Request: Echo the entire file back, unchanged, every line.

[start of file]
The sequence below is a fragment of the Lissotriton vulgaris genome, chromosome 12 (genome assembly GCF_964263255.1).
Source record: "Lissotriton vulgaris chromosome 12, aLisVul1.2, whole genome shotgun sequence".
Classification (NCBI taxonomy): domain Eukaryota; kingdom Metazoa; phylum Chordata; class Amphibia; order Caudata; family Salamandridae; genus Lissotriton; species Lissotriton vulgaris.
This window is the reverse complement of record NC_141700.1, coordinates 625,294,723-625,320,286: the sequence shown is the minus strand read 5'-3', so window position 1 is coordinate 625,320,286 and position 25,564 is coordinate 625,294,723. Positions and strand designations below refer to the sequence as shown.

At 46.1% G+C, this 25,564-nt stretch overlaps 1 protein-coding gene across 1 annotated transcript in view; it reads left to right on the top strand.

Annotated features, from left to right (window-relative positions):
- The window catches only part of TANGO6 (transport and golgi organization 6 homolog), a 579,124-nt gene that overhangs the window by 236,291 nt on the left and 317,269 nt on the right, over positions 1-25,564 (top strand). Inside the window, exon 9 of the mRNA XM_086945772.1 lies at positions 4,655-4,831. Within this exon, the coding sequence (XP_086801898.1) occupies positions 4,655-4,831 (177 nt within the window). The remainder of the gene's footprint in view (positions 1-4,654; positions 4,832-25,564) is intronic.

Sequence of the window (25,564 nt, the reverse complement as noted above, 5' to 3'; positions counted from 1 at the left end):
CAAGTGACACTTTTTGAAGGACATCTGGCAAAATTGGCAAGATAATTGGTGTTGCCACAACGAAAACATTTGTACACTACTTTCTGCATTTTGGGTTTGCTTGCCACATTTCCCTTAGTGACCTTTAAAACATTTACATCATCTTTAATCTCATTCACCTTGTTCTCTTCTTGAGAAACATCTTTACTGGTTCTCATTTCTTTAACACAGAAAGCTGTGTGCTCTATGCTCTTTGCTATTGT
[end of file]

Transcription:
The sequence below is a fragment of the Lissotriton vulgaris genome, chromosome 12 (genome assembly GCF_964263255.1).
Source record: "Lissotriton vulgaris chromosome 12, aLisVul1.2, whole genome shotgun sequence".
Classification (NCBI taxonomy): domain Eukaryota; kingdom Metazoa; phylum Chordata; class Amphibia; order Caudata; family Salamandridae; genus Lissotriton; species Lissotriton vulgaris.
This window is the reverse complement of record NC_141700.1, coordinates 625,294,723-625,320,286: the sequence shown is the minus strand read 5'-3', so window position 1 is coordinate 625,320,286 and position 25,564 is coordinate 625,294,723. Positions and strand designations below refer to the sequence as shown.

At 46.1% G+C, this 25,564-nt stretch overlaps 1 protein-coding gene across 1 annotated transcript in view; it reads left to right on the top strand.

Annotated features, from left to right (window-relative positions):
- The window catches only part of TANGO6 (transport and golgi organization 6 homolog), a 579,124-nt gene that overhangs the window by 236,291 nt on the left and 317,269 nt on the right, over positions 1-25,564 (top strand). Inside the window, exon 9 of the mRNA XM_086945772.1 lies at positions 4,655-4,831. Within this exon, the coding sequence (XP_086801898.1) occupies positions 4,655-4,831 (177 nt within the window). The remainder of the gene's footprint in view (positions 1-4,654; positions 4,832-25,564) is intronic.

Sequence of the window (25,564 nt, the reverse complement as noted above, 5' to 3'; positions counted from 1 at the left end):
CAAGTGACACTTTTTGAAGGACATCTGGCAAAATTGGCAAGATAATTGGTGTTGCCACAACGAAAACATTTGTACACTACTTTCTGCATTTTGGGTTTGCTTGCCACATTTCCCTTAGTGACCTTTAAAACATTTACATCATCTTTAATCTCATTCACCTTGTTCTCTTCTTGAGAAACATCTTTACTGGTTCTCATTTCTTTAACACAGAAAGCTGTGTGCTCTATGCTCTTTGCTATTGT